If you later change your mind and want MongoDB service to start automatically on system boot, then add MongoDB service to the system startup again with the following command:

$ sudo systemctl enable mongod

Connecting to the MongoDB Server from Mongo Shell:

MongoDB server comes with the Mongo shell by default. You can use Mongo shell to work with your MongoDB databases.

To start Mongo shell, run the following command:

$ mongo

Mongo shell should connect to the MongoDB server.

Now, you can run any valid MongoDB command here.

For example, you can list all the existing MongoDB databases as follows:

> show dbs;

Once you’re done working with your MongoDB database, you can exit out of the Mongo shell as follows:

> quit()

Allow Remote Connection to MongoDB Server:

By default, MongoDB does not allow remote connection to the database. It only accepts connection from localhost/127.0.0.1.

If you would like to connect to the MongoDB server remotely ( i.e from MongoDB IDEs such as MongoDB Compass, RoboMongo/Robo 3T etc.), you have to tell MongoDB to listen to the network interfaces configured on your CentOS 8 machine.

You also have to allow the MongoDB port 27017 (default) through the CentOS 8 firewall.

If you want MongoDB server to listen to the network interfaces of your CentOS 8 machine, you have to make some changes to the MongoDB configuration file /etc/mongod.conf.

First, open the MongoDB configuration file /etc/mongod.conf with vi text editor as follows:

$ sudo vi /etc/mongod.conf

The MongoDB configuration file should be opened.

Now, scroll down a little bit and find the line bindIp: 127.0.0.1 as marked in the screenshot below. It should be in the net section of the MongoDB configuration file.

Now, press I to change to vi INSERT mode. Then, change bindIp: 127.0.0.1 to bindIp: 0.0.0.0 as shown in the screenshot below.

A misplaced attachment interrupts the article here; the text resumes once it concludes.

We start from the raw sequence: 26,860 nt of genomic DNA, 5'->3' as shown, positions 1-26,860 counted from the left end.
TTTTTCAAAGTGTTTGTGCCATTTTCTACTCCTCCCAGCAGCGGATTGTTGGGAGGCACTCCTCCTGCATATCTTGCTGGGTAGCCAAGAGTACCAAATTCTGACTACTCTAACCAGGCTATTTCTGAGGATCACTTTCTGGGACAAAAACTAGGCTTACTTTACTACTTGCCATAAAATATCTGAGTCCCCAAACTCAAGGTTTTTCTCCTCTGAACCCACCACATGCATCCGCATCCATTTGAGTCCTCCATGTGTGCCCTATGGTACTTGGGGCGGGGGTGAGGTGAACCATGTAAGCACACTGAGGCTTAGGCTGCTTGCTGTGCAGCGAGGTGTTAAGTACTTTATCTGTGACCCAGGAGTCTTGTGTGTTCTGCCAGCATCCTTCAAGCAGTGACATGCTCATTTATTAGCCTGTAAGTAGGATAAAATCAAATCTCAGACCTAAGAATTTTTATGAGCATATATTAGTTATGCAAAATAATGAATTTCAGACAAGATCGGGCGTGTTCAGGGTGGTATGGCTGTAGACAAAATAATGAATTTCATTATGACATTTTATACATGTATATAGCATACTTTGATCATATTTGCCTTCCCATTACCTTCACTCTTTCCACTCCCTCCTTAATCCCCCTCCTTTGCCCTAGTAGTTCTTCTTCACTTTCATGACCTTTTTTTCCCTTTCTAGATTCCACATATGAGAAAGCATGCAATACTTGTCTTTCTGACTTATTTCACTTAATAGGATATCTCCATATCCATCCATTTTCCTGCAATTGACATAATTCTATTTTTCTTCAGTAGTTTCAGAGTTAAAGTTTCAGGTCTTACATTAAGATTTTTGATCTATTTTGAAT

Once you’re done, press <Esc> to go back to vi COMMAND mode. Then, type in :wq! and press <Enter> to save the configuration file.

Now, restart the MongoDB service with the following command:

$ sudo systemctl restart mongod

Now, MongoDB server should listen to all the network interfaces configured on your CentOS 8 machine.

Now, open the default MongoDB server port with the following command:

$ sudo firewall-cmd --add-service=mongodb --permanent

Once you’re done, reload firewalld with the following command:

$ sudo firewall-cmd --reload

Now, MongoDB should be in the allowed services list of firewalld as you can see in the screenshot below.

$ sudo firewall-cmd --list-all

Now, you should be able to connect to the MongoDB server installed on your CentOS 8 machine remotely if you know the IP address of your CentOS 8 machine.

You can find out the IP address of your CentOS 8 machine with the following command:

$ nmcli

So, that’s how you install MongoDB 4 on CentOS 8. Thanks for reading this article.

About the author

Shahriar Shovon

Shahriar Shovon

Freelancer & Linux System Administrator. Also loves Web API development with Node.js and JavaScript. I was born in Bangladesh. I am currently studying Electronics and Communication Engineering at Khulna University of Engineering & Technology (KUET), one of the demanding public engineering universities of Bangladesh.